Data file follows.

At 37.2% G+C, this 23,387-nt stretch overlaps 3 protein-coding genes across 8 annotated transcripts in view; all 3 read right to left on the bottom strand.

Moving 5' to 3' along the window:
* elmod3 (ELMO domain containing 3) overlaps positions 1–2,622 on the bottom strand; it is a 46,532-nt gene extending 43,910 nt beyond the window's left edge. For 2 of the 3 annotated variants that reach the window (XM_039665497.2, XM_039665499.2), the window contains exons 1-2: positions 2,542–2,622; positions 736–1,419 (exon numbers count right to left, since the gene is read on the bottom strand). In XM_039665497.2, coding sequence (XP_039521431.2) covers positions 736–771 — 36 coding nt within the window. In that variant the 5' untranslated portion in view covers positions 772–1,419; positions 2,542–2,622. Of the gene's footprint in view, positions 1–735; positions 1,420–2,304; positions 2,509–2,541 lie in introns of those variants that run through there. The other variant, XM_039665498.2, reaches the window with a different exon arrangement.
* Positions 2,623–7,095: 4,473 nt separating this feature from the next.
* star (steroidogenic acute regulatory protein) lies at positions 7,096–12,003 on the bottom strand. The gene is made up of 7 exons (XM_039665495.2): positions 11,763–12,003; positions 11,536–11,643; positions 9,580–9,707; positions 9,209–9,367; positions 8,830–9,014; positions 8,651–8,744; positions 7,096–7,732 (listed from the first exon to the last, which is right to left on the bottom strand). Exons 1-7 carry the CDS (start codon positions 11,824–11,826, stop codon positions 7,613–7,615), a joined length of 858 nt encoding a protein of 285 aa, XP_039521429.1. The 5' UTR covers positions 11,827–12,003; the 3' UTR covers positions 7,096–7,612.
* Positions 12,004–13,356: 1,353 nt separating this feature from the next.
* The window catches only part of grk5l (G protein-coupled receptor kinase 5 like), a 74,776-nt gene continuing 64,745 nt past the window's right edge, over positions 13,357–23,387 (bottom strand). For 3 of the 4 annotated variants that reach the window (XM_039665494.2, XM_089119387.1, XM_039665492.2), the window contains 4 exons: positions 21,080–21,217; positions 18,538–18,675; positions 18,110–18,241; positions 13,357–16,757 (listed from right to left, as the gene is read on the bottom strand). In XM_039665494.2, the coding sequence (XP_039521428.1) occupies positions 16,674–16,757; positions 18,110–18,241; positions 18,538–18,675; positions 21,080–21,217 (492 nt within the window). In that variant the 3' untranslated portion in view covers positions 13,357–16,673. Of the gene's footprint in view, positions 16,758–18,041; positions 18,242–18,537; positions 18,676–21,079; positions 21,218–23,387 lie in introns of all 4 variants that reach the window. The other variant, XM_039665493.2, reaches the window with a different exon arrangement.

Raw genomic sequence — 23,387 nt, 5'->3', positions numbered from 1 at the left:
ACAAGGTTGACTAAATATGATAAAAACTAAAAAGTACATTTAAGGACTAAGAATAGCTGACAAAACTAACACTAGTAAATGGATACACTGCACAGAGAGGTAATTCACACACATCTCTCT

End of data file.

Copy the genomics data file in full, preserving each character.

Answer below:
At 37.2% G+C, this 23,387-nt stretch overlaps 3 protein-coding genes across 8 annotated transcripts in view; all 3 read right to left on the bottom strand.

Moving 5' to 3' along the window:
* elmod3 (ELMO domain containing 3) overlaps positions 1–2,622 on the bottom strand; it is a 46,532-nt gene extending 43,910 nt beyond the window's left edge. For 2 of the 3 annotated variants that reach the window (XM_039665497.2, XM_039665499.2), the window contains exons 1-2: positions 2,542–2,622; positions 736–1,419 (exon numbers count right to left, since the gene is read on the bottom strand). In XM_039665497.2, coding sequence (XP_039521431.2) covers positions 736–771 — 36 coding nt within the window. In that variant the 5' untranslated portion in view covers positions 772–1,419; positions 2,542–2,622. Of the gene's footprint in view, positions 1–735; positions 1,420–2,304; positions 2,509–2,541 lie in introns of those variants that run through there. The other variant, XM_039665498.2, reaches the window with a different exon arrangement.
* Positions 2,623–7,095: 4,473 nt separating this feature from the next.
* star (steroidogenic acute regulatory protein) lies at positions 7,096–12,003 on the bottom strand. The gene is made up of 7 exons (XM_039665495.2): positions 11,763–12,003; positions 11,536–11,643; positions 9,580–9,707; positions 9,209–9,367; positions 8,830–9,014; positions 8,651–8,744; positions 7,096–7,732 (listed from the first exon to the last, which is right to left on the bottom strand). Exons 1-7 carry the CDS (start codon positions 11,824–11,826, stop codon positions 7,613–7,615), a joined length of 858 nt encoding a protein of 285 aa, XP_039521429.1. The 5' UTR covers positions 11,827–12,003; the 3' UTR covers positions 7,096–7,612.
* Positions 12,004–13,356: 1,353 nt separating this feature from the next.
* The window catches only part of grk5l (G protein-coupled receptor kinase 5 like), a 74,776-nt gene continuing 64,745 nt past the window's right edge, over positions 13,357–23,387 (bottom strand). For 3 of the 4 annotated variants that reach the window (XM_039665494.2, XM_089119387.1, XM_039665492.2), the window contains 4 exons: positions 21,080–21,217; positions 18,538–18,675; positions 18,110–18,241; positions 13,357–16,757 (listed from right to left, as the gene is read on the bottom strand). In XM_039665494.2, the coding sequence (XP_039521428.1) occupies positions 16,674–16,757; positions 18,110–18,241; positions 18,538–18,675; positions 21,080–21,217 (492 nt within the window). In that variant the 3' untranslated portion in view covers positions 13,357–16,673. Of the gene's footprint in view, positions 16,758–18,041; positions 18,242–18,537; positions 18,676–21,079; positions 21,218–23,387 lie in introns of all 4 variants that reach the window. The other variant, XM_039665493.2, reaches the window with a different exon arrangement.

Raw genomic sequence — 23,387 nt, 5'->3', positions numbered from 1 at the left:
ACAAGGTTGACTAAATATGATAAAAACTAAAAAGTACATTTAAGGACTAAGAATAGCTGACAAAACTAACACTAGTAAATGGATACACTGCACAGAGAGGTAATTCACACACATCTCTCT